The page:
I'm grateful to James Governor for digging a bit further than me, visiting the National Consumer Council's website (as opposed to stopping with the BBC's report — see below). The NCC is dedicating time and energy to digital rights:
There is a new section to the website which
summarises the NCC's work on innovation and intellectual property
(IP). We argue that the view of consumers — as being at the end of the
value chain, choosing from the products and services offered by providers — is
outdated, and that this is reflected in IP law...
More information about the NCC's work on IP here:
Traditionally, businesses and policy-makers have tended to think of consumers
as being at the end of the value chain, choosing from the range of products and
services offered by providers. This does not describe how value is created in a
modern economy and the role consumers can, and do, play in innovation and the
co-creation of products and services.
This outdated view of the role of consumers is reflected in intellectual
property (IP) law which gives rights to owners to control the use of innovations
and ideas, and describes public and consumer fair access and use rights as
exclusions and exceptions.
In addition, powerful business lobbies have been able to exert considerable
influence on the development of IP law. This has increased the level of
protection of IP rights and reduced public and consumer access and use rights.
This is not just bad for consumers, it is bad for society, as it constrains
the ability of everyone to access important resources, and stifles the sorts of
consumer creativity that can enhance economic growth.
The NCC has a page about the Digital Rights Campaign of the Bureau Européen des Unions de Consommateurs:
On 10 November 2005, BEUC, the European Consumer Organisation, launched a
campaign for consumer rights in the digital environments calling for the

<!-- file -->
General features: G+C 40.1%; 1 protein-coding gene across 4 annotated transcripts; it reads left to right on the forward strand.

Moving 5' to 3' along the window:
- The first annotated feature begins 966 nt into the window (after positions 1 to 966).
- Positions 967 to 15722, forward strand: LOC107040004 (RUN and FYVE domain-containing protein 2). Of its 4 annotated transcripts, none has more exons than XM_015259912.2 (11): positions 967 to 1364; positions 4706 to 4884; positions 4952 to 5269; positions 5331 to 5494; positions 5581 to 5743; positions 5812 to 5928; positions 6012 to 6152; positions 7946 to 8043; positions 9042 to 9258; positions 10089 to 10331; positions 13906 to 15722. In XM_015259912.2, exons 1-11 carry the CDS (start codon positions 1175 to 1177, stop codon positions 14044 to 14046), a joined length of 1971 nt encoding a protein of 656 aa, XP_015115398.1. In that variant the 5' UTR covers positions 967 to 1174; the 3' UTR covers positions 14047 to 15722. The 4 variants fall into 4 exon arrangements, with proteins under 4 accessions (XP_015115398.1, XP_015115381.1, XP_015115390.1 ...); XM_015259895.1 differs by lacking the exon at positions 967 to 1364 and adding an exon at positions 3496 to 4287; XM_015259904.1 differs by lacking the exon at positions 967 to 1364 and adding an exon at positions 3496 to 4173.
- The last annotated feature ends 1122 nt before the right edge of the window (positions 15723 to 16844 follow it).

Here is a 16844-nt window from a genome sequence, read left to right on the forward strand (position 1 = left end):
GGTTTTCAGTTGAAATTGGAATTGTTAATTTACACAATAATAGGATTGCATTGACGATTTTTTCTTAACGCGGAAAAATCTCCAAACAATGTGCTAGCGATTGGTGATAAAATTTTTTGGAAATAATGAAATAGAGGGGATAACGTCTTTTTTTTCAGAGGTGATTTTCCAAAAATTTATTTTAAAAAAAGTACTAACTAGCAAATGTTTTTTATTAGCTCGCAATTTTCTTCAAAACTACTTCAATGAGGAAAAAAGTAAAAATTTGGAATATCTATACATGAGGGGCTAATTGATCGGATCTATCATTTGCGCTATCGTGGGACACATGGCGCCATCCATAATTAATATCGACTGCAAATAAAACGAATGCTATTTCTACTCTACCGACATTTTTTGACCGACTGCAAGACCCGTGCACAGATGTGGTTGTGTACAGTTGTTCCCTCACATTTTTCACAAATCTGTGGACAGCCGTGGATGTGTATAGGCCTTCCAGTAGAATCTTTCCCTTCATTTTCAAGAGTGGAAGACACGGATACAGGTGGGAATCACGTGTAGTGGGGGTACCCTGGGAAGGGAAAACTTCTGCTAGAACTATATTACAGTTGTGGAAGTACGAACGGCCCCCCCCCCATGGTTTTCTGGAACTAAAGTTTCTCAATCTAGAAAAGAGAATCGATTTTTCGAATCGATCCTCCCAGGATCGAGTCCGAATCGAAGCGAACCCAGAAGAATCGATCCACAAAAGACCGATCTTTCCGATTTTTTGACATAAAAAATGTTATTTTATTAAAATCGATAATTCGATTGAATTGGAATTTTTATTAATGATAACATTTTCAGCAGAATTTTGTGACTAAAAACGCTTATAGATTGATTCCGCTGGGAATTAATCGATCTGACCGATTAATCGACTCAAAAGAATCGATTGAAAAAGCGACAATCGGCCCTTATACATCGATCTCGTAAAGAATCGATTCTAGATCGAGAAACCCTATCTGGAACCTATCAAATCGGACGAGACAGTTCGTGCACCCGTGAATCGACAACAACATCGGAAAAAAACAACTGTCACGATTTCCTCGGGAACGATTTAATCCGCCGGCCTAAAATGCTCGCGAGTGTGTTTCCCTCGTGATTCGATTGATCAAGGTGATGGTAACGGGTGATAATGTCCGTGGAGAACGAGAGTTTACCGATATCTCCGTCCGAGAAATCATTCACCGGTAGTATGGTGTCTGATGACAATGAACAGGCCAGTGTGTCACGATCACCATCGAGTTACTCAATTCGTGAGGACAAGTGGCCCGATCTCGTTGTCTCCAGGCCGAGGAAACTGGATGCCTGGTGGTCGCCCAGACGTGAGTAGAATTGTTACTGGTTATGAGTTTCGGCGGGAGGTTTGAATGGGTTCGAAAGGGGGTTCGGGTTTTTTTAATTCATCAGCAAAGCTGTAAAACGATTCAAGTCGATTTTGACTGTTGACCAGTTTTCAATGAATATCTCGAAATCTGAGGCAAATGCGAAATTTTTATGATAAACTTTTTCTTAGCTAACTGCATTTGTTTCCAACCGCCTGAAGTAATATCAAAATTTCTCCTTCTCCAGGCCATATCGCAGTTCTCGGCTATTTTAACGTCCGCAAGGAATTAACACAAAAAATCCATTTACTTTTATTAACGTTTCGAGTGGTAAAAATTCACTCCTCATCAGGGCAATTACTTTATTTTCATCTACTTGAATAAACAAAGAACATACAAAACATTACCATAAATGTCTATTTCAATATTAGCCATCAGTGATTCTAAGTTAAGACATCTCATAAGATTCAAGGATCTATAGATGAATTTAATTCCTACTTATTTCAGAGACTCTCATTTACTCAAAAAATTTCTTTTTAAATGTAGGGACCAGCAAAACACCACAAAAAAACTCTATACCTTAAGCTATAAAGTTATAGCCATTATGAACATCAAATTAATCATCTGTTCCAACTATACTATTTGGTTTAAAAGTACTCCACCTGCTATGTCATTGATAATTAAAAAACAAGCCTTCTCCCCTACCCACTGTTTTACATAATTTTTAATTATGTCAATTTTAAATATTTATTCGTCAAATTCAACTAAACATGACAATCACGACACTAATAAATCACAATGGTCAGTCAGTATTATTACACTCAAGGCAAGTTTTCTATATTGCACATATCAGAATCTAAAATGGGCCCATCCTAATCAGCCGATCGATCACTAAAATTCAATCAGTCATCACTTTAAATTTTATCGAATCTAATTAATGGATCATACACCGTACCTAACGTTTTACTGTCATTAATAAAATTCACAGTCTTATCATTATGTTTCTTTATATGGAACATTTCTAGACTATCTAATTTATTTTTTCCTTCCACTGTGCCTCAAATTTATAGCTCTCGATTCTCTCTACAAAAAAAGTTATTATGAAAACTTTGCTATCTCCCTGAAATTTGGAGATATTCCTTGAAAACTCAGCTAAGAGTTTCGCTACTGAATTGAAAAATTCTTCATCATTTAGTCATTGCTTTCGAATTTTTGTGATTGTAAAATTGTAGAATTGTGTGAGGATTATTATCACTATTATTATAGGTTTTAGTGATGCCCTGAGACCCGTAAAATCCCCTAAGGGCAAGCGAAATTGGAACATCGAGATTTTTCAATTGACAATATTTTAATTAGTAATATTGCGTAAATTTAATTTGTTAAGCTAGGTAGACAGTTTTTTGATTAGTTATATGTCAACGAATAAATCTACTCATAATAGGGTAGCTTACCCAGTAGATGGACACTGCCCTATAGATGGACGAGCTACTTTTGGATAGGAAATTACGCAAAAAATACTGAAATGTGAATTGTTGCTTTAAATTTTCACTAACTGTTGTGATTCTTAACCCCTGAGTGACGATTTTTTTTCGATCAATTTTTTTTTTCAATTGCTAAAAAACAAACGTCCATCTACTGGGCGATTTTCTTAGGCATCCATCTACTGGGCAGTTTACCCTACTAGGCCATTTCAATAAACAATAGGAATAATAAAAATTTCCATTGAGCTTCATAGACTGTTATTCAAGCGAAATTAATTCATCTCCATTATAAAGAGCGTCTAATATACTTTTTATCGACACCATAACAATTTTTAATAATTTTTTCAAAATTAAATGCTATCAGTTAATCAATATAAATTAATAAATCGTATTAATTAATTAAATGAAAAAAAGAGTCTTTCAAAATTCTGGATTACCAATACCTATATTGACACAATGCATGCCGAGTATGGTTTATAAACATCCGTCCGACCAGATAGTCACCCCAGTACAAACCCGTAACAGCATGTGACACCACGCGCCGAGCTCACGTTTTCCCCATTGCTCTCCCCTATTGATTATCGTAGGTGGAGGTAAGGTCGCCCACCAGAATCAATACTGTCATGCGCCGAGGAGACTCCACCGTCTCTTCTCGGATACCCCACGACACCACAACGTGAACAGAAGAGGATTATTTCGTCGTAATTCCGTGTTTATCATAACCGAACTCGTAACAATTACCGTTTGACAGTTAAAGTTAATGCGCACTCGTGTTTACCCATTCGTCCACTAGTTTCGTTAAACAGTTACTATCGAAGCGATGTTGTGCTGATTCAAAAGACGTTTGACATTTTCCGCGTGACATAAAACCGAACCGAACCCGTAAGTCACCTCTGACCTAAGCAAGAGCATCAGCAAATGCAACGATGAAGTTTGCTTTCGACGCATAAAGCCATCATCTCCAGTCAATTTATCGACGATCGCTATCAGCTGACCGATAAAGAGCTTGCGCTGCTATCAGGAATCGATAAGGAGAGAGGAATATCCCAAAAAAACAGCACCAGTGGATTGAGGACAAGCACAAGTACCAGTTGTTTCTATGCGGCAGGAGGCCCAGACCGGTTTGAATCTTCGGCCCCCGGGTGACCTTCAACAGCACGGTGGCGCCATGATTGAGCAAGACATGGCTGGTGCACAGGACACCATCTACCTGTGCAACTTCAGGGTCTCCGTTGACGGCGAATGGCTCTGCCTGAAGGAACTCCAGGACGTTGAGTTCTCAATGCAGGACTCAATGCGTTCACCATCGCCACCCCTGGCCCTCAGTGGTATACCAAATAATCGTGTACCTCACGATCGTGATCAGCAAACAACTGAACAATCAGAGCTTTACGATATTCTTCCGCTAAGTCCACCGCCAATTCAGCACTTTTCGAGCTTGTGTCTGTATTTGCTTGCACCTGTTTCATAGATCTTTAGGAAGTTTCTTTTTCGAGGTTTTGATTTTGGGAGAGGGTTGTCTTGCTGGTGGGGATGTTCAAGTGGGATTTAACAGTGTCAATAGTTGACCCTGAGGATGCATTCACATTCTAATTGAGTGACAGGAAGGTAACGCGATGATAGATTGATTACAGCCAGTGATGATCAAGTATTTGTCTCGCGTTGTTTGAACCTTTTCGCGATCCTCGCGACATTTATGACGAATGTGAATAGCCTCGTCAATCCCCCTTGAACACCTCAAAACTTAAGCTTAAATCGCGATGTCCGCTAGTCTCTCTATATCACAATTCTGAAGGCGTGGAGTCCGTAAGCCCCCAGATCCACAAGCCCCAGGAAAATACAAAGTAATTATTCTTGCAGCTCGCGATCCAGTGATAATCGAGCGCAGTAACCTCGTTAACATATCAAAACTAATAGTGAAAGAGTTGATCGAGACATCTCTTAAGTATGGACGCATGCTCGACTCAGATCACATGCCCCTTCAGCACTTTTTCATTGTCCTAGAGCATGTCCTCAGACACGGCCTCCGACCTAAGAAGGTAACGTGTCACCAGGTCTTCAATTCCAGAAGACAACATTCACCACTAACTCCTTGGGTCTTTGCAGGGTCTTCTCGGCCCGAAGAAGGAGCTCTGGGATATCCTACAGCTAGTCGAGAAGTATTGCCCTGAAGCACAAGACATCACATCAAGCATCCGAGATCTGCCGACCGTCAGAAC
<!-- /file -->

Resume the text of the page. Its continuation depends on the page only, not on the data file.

following rights to be enshrined in EU law:
- the right to choice, knowledge and cultural diversity
- the right to the principle of 'technical neutrality' — defend
and maintain consumer rights to the digital environment
- the right to benefit from technological innovations without
- the right to interoperability of content and devices
- the right to the protection of privacy
- the right not to be criminalised
In addition, the declaration calls for:
- industry to desist from legal action against P2P downloaders to
allow the market to find solutions for the on-line development of audio/visual
- action to ensure that DRM users respect consumer privacy and
fair use rights
The set of six bulleted points constitutes the BEUC's proposed Consumers' Digital
James quotes the BEUC's position statement:
BEUC believes that the European publishing sector is crucial to the
building of a knowledge-based economy. However, blindly ‘enhancing’,
‘supporting’ and ‘extending’ the copyright protection regime may confer
unjustified monopoly privileges, impede competition, potentially impose
unfair costs on consumers and risk to inhibit creativity. Do we want a
society in which the free exchange of ideas - on which our society
thrives - remains possible or do we want access to content curtailed by